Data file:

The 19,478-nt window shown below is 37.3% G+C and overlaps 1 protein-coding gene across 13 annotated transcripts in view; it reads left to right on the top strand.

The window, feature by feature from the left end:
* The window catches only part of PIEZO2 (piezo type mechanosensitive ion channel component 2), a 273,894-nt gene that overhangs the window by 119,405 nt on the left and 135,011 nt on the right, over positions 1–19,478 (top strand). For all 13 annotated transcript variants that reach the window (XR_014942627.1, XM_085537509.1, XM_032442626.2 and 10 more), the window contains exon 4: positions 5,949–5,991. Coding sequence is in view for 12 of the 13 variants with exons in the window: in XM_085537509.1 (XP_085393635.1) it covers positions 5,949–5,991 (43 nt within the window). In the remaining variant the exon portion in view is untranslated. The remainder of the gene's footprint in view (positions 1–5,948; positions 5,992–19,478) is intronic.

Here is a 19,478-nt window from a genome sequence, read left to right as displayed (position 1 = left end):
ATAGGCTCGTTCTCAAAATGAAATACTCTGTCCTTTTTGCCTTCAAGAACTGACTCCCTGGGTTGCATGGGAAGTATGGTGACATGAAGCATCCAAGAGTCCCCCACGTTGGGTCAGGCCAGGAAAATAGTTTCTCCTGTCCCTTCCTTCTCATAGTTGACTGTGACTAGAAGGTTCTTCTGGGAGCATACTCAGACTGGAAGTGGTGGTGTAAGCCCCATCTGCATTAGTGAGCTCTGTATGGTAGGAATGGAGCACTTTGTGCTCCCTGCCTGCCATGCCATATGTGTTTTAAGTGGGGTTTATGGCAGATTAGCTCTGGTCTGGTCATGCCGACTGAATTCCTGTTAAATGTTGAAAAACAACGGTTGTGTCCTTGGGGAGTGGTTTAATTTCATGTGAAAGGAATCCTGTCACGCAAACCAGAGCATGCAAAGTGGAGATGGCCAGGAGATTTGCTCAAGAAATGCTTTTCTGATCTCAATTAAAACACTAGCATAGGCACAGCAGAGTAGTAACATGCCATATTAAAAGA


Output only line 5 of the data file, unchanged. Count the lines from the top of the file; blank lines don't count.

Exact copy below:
ATAGGCTCGTTCTCAAAATGAAATACTCTGTCCTTTTTGCCTTCAAGAACTGACTCCCTGGGTTGCATGGGAAGTATGGTGACATGAAGCATCCAAGAGTCCCCCACGTTGGGTCAGGCCAGGAAAATAGTTTCTCCTGTCCCTTCCTTCTCATAGTTGACTGTGACTAGAAGGTTCTTCTGGGAGCATACTCAGACTGGAAGTGGTGGTGTAAGCCCCATCTGCATTAGTGAGCTCTGTATGGTAGGAATGGAGCACTTTGTGCTCCCTGCCTGCCATGCCATATGTGTTTTAAGTGGGGTTTATGGCAGATTAGCTCTGGTCTGGTCATGCCGACTGAATTCCTGTTAAATGTTGAAAAACAACGGTTGTGTCCTTGGGGAGTGGTTTAATTTCATGTGAAAGGAATCCTGTCACGCAAACCAGAGCATGCAAAGTGGAGATGGCCAGGAGATTTGCTCAAGAAATGCTTTTCTGATCTCAATTAAAACACTAGCATAGGCACAGCAGAGTAGTAACATGCCATATTAAAAGA